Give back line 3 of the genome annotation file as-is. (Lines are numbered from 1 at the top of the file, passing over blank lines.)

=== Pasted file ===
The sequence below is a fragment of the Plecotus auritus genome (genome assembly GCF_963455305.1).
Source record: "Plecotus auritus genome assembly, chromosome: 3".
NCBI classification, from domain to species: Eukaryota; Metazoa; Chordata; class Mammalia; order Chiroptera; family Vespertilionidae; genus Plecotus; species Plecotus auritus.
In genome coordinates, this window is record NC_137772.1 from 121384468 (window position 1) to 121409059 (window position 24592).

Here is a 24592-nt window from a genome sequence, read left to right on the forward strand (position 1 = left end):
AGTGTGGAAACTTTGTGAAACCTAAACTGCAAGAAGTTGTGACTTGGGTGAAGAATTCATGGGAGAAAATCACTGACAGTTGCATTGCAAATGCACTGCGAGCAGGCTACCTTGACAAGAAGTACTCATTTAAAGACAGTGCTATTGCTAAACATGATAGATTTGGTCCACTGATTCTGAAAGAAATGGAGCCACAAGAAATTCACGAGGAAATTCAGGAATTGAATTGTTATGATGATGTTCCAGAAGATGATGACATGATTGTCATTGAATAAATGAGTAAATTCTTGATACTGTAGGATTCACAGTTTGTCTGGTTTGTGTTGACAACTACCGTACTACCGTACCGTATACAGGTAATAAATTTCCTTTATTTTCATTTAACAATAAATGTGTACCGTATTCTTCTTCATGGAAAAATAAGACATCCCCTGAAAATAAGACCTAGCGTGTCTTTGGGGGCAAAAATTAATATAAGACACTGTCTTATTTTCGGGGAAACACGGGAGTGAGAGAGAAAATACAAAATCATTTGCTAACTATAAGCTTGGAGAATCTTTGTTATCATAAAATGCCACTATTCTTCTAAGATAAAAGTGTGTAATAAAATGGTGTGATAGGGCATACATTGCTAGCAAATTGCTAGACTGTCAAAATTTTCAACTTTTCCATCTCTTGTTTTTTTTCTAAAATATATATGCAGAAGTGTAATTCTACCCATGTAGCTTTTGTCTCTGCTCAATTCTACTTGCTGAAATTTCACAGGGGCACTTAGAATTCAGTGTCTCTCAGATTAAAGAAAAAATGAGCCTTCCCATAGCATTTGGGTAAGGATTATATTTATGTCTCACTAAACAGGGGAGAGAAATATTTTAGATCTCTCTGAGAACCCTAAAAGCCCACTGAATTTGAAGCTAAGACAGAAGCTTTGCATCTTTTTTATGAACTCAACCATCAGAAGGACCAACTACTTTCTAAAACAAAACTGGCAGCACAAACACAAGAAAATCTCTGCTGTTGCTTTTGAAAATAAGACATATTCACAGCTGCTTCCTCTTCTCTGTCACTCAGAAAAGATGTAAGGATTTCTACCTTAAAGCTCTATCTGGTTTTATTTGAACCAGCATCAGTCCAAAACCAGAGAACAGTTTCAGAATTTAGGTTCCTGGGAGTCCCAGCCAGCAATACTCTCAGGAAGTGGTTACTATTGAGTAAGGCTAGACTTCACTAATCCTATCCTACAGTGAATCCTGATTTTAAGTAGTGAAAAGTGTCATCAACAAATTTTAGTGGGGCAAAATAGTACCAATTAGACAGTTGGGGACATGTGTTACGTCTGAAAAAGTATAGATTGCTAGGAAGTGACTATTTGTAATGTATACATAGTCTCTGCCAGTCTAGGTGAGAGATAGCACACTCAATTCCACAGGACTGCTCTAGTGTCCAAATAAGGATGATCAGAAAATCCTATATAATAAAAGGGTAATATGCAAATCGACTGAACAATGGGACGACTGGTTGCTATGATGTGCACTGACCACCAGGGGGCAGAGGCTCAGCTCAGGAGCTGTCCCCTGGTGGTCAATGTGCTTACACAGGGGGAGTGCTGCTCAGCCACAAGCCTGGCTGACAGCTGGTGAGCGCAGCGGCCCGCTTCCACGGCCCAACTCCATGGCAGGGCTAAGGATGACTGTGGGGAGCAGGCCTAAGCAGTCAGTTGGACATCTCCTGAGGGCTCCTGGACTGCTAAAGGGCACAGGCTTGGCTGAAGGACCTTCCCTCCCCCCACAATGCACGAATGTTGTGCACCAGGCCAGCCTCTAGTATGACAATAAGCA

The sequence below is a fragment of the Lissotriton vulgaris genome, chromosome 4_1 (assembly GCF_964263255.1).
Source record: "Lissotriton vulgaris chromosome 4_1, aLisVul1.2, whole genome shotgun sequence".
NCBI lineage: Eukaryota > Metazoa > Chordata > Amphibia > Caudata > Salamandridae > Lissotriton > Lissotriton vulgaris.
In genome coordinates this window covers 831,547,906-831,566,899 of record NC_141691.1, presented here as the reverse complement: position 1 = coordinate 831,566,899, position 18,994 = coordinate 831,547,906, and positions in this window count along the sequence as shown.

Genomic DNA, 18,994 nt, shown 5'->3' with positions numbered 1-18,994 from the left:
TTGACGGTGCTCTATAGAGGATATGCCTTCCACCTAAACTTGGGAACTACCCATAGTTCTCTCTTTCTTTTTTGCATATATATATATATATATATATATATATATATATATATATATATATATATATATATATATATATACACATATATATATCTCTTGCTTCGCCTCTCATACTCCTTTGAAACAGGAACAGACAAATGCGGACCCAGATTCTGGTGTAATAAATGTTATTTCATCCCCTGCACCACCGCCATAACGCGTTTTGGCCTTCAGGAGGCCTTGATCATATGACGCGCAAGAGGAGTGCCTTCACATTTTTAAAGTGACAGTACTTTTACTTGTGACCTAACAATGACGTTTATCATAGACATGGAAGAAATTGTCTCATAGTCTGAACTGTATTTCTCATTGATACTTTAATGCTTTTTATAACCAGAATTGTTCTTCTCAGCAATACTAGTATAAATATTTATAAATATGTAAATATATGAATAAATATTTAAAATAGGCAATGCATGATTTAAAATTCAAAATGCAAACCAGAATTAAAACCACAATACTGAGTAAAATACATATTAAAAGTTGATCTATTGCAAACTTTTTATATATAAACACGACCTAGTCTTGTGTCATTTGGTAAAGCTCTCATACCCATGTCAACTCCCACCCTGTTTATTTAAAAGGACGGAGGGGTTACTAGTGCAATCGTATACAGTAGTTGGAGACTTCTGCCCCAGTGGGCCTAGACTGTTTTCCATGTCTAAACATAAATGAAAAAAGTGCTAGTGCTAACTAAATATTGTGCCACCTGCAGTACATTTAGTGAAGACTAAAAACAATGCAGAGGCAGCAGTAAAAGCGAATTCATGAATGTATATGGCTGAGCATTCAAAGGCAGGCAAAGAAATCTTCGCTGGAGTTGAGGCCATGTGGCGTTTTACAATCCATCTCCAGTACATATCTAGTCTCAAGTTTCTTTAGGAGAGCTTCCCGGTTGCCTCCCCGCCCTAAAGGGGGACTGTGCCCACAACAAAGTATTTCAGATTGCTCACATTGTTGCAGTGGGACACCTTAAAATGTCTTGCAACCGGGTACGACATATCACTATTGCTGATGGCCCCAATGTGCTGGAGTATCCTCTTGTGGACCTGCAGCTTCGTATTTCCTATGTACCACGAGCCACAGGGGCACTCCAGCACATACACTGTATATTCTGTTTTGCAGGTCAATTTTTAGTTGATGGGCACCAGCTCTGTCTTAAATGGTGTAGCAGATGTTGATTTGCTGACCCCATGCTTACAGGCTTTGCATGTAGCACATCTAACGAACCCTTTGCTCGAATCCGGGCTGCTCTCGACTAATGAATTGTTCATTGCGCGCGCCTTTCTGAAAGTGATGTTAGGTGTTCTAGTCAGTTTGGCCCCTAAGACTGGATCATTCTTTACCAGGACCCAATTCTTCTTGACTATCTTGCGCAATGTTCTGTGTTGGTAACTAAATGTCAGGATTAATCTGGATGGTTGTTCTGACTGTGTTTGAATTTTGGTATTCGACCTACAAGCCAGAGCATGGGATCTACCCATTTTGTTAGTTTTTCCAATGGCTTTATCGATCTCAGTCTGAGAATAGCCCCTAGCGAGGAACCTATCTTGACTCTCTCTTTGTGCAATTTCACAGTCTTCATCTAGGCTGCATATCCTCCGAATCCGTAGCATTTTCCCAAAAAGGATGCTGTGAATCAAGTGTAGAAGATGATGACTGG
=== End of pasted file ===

NCBI classification, from domain to species: Eukaryota; Metazoa; Chordata; class Mammalia; order Chiroptera; family Vespertilionidae; genus Plecotus; species Plecotus auritus.